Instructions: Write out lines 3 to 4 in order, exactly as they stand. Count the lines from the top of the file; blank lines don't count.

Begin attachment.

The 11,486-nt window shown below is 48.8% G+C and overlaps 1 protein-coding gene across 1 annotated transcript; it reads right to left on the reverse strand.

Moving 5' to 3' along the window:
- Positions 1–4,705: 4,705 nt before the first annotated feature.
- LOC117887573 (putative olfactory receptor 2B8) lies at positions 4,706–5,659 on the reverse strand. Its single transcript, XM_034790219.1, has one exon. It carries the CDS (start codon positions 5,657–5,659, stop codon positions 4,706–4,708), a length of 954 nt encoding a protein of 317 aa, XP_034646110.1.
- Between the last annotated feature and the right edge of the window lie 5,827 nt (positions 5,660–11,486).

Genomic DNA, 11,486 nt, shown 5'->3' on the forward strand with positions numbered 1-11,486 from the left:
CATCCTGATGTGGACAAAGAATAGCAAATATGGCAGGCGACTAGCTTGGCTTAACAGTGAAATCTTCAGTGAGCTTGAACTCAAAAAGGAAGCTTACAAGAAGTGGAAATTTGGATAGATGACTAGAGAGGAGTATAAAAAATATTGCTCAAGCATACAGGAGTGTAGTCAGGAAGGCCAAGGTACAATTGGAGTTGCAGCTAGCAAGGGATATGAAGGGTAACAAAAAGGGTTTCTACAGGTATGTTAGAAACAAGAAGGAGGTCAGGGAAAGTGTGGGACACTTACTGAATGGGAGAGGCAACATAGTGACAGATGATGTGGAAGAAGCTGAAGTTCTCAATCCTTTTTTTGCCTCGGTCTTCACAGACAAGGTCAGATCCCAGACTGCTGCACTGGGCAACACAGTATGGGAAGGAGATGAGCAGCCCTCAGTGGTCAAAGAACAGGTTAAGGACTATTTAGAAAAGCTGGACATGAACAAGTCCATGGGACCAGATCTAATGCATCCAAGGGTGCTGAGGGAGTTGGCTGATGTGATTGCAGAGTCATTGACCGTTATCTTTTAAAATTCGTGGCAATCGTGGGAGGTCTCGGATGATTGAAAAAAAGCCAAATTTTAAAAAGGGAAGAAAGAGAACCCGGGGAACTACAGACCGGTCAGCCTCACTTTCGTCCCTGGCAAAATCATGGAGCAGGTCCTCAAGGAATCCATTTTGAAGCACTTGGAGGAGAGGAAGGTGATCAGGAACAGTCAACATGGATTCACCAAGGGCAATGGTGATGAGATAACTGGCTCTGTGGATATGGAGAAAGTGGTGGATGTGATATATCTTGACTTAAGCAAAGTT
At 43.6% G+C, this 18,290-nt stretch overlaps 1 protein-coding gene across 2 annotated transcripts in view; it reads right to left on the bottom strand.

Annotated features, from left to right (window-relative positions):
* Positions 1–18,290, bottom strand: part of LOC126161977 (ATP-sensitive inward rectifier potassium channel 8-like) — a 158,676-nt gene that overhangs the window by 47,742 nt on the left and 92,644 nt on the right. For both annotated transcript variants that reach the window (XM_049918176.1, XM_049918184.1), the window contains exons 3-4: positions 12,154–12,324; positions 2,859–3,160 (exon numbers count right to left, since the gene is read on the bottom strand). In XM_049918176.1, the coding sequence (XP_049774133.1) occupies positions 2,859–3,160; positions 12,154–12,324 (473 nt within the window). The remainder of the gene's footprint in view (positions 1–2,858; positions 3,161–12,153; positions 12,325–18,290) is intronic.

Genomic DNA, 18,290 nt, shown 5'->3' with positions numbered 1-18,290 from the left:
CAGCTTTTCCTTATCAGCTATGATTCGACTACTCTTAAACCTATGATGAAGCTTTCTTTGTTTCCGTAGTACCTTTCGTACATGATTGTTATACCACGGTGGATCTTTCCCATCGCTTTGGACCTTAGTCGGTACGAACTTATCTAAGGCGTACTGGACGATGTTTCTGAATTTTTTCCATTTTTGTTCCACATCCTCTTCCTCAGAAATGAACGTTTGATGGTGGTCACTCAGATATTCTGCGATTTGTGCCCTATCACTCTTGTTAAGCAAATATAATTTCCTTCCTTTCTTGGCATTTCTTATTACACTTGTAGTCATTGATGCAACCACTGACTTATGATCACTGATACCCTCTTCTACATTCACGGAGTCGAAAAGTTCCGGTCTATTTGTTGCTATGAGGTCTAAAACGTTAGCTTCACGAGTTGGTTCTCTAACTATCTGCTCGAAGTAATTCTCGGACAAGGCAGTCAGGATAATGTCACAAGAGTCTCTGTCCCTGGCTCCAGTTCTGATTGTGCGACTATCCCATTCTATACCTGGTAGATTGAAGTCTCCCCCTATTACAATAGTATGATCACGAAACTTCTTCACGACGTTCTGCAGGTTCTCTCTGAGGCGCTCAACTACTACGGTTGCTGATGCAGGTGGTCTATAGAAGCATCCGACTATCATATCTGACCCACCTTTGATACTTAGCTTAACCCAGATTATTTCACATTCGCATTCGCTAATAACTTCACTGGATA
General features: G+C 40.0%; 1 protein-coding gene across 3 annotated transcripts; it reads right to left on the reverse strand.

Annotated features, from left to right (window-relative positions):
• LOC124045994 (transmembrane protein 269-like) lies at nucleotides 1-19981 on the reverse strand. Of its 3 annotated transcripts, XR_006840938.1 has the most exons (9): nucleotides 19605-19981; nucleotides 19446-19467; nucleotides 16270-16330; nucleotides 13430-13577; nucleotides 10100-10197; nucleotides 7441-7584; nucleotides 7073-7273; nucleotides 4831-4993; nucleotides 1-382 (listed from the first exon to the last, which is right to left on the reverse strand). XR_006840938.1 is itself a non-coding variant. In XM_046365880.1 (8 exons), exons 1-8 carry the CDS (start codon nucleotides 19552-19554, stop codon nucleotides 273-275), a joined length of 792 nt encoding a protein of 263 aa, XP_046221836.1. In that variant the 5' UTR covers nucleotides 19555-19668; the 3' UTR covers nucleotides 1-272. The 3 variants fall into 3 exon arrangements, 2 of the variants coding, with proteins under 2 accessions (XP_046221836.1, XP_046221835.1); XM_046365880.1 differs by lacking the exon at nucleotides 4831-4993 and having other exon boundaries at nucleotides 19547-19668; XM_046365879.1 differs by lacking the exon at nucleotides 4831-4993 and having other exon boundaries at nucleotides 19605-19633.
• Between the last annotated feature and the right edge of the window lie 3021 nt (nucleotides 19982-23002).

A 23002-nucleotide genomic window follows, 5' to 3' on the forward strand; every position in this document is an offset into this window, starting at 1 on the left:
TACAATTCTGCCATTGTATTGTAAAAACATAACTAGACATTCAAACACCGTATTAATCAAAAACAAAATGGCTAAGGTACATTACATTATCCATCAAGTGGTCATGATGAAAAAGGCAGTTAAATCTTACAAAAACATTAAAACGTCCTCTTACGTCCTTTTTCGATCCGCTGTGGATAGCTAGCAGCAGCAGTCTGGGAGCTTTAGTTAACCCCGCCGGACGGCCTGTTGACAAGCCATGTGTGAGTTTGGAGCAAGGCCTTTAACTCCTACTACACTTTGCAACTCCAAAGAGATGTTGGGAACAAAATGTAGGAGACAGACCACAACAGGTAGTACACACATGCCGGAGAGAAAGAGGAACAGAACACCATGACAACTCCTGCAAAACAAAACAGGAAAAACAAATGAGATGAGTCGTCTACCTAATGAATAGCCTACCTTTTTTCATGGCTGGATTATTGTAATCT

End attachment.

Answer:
- Positions 1–4,705: 4,705 nt before the first annotated feature.
- LOC117887573 (putative olfactory receptor 2B8) lies at positions 4,706–5,659 on the reverse strand. Its single transcript, XM_034790219.1, has one exon. It carries the CDS (start codon positions 5,657–5,659, stop codon positions 4,706–4,708), a length of 954 nt encoding a protein of 317 aa, XP_034646110.1.